It's that famous shot of Big Bear
Lake taken from the junction
with the Cougar Crest trail.
Our first good view west of the
San Gabriel Mountains.
Scott enjoys his big
Amy studies the guidebook
on a break at Holcomb Creek.
I didn't mention this in the previous journal entry, but yesterday, we walked past the
turn-off to Big Bear City to the PCT's junction with the Cougar Crest Trail and then back
to Van Duzen Canyon Road and out to Big Bear City. Why would someone choose to do this?
It's a long story involving a disagreement between your fearless hikers and a good idea
turned sour, but never mind about that.
On the bright side, however, this detour meant that instead of having to walk all the way back to the trail on dusty, unpleasant Van Duzen Canyon Road, we decided to try reconnect with the PCT via the Cougar Crest Trail so we wouldn't have to backtrack. To do this, we utilized a service called Dial-a Ride that will take you anywhere in the Big Bear area for $2. Great price. The driver picked us up early that morning. She was very friendly and all three of us talked the entire way to the trailhead. The only other person on the bus was a guy sound asleep, sitting upright. As we motored around the lake, we were getting thrown around pretty good on the curves. This guy continued sleeping. His head would bob bob bob one way and then bob bob bob the other way. It was fun to watch.
Our return to the trail brought good views all morning. We had started our big turn west. This is the part of the trail that many hikers feel is counterproductive because for almost 2 weeks, you walk west instead of north. It's not so bad when you remember what is north: the Mojave, Death Valley, and eventually Nevada as well, so walking west for a while seems a lot better from that perspective.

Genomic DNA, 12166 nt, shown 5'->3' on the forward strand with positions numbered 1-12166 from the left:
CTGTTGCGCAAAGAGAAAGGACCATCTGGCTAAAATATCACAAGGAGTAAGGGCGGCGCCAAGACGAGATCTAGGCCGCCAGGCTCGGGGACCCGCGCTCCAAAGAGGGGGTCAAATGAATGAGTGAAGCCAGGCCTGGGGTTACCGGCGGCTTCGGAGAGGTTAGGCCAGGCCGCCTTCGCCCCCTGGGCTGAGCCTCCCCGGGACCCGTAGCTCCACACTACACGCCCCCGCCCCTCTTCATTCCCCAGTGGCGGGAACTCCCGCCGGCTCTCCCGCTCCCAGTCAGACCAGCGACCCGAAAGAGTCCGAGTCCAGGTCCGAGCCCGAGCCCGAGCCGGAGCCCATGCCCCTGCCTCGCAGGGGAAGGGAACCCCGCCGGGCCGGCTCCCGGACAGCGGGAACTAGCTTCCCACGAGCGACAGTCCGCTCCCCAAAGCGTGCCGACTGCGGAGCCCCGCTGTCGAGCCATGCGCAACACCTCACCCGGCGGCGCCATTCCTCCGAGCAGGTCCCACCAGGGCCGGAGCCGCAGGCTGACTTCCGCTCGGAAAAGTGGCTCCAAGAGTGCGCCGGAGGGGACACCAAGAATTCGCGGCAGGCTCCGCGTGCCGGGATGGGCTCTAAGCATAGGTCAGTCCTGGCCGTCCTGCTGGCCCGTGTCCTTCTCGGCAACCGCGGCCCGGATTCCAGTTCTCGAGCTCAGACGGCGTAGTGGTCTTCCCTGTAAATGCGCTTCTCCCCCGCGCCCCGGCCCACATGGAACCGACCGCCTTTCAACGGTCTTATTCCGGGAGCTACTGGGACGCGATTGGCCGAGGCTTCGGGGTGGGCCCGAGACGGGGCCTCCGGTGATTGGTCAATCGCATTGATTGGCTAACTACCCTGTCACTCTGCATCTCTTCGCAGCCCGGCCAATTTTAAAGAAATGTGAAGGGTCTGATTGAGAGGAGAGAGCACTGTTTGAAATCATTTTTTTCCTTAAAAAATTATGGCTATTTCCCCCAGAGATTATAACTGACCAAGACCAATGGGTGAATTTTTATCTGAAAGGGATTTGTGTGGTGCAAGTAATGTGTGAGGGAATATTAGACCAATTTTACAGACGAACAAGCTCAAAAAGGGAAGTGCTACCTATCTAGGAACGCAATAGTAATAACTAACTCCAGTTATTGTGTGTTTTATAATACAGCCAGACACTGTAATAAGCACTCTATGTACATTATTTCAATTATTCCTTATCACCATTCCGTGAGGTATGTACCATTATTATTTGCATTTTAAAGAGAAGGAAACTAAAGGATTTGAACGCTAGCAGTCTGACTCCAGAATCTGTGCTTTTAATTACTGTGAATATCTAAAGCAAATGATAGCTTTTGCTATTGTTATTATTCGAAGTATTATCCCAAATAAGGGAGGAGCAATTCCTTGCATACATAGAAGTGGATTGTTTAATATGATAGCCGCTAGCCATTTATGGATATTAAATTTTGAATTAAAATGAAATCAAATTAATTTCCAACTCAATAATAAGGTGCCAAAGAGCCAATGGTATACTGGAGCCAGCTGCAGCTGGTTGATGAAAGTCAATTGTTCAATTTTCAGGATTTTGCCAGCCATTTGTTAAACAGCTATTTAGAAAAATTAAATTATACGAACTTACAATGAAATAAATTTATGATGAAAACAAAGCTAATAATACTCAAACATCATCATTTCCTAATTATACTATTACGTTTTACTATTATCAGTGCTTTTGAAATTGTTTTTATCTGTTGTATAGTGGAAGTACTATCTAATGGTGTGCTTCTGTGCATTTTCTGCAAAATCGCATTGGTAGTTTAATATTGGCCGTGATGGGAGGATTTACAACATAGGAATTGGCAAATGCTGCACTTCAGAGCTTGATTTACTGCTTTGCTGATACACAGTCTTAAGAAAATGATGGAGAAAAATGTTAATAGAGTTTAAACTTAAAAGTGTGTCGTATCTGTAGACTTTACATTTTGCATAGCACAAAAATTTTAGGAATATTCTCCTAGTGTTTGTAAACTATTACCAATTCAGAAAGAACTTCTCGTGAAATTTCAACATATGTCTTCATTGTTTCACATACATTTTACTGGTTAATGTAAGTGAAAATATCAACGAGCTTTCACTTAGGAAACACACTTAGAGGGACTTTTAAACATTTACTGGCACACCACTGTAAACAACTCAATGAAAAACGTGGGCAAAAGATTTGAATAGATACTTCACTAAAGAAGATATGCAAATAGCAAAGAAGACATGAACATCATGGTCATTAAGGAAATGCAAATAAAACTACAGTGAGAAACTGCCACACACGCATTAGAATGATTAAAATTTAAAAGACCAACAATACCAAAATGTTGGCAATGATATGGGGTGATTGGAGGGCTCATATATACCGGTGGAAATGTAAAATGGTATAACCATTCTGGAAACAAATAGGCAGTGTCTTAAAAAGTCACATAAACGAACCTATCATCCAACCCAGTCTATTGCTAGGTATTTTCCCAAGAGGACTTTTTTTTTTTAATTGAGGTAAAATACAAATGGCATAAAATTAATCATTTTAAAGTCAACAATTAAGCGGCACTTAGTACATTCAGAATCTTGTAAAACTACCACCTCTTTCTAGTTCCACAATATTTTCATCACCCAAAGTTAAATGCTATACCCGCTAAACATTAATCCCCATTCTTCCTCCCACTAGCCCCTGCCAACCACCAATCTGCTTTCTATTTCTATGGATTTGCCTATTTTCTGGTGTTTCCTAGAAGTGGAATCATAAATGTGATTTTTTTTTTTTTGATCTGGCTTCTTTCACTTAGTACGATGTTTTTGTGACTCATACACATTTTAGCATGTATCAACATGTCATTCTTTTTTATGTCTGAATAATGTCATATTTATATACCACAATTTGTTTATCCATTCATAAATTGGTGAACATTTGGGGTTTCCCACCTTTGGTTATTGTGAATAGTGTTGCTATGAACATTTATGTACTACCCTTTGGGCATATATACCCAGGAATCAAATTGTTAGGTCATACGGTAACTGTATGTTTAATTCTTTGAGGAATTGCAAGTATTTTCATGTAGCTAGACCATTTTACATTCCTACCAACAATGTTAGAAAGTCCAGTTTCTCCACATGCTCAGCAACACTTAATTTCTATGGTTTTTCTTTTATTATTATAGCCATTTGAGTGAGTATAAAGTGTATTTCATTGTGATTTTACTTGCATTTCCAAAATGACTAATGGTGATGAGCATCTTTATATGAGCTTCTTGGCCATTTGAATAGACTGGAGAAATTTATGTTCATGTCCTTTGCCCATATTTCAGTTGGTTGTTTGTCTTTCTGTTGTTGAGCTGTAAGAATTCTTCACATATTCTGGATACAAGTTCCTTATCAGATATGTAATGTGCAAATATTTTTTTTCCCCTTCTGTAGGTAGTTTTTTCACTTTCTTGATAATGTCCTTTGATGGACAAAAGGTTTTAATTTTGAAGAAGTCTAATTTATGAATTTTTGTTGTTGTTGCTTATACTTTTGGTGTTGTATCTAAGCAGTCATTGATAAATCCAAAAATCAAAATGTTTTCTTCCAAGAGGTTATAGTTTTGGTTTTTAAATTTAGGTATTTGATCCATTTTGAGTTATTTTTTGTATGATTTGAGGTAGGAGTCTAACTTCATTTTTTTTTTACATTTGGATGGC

Our trip west will take us through the rest of the San Bernardinos, and then the San Gabriels before turning north again. These two mountain ranges, along with the Channel Islands make up the Transverse Mt. Range, which runs east/west rather than the more common north/south.
We took a break and as I stood looking at a good view of the San Gabriels, I heard an "Oh, no! Oh, nooooo!" Scott had been digging in the food bag by some rocks and apparently something bad had happened. I had visions of my deli sandwich that I had been fantasizing about tumbling down the hill, but it was worse. Much worse! A precious vial of Crystal Light drink mix had dropped deep between some rocks. (I don't know if I've mentioned how important Crystal Light is to us, but on the trail it doesn't weigh much, it's not sticky if it spills [Amy found this out first hand when someone forgot to screw the lid on their drink bottle that was sitting on the ground cloth -Scott]...I'll ignore that little aside.... and when the water doesn't taste good, it's worth its weight in gold. After checking for snakes, Scott lay on his belly and groped around until he finally got hold of it. I'm glad there was no snake because I would hate to explain to the paramedics what he was doing when he got bit.
At lunch, we sat down to eat our big deli sandwiches. As we unwrapped them, we got a surprise. All the pizza condiments must also double for sandwich condiments: grated mozzarella, sliced olives, mushrooms, bell peppers. Weird sandwiches, but good. I'm surprised they didn't ask us if we wanted a side of sauce with them.
We hiked 22 miles that day and lost quite a bit of elevation and camped by mosquito-infested Deep Creek. (Scott has expanded his definition of inclement weather to include mosquitoes. [Actually I only expanded it to include whining hiking partners -Scott]) Shut up, Honey.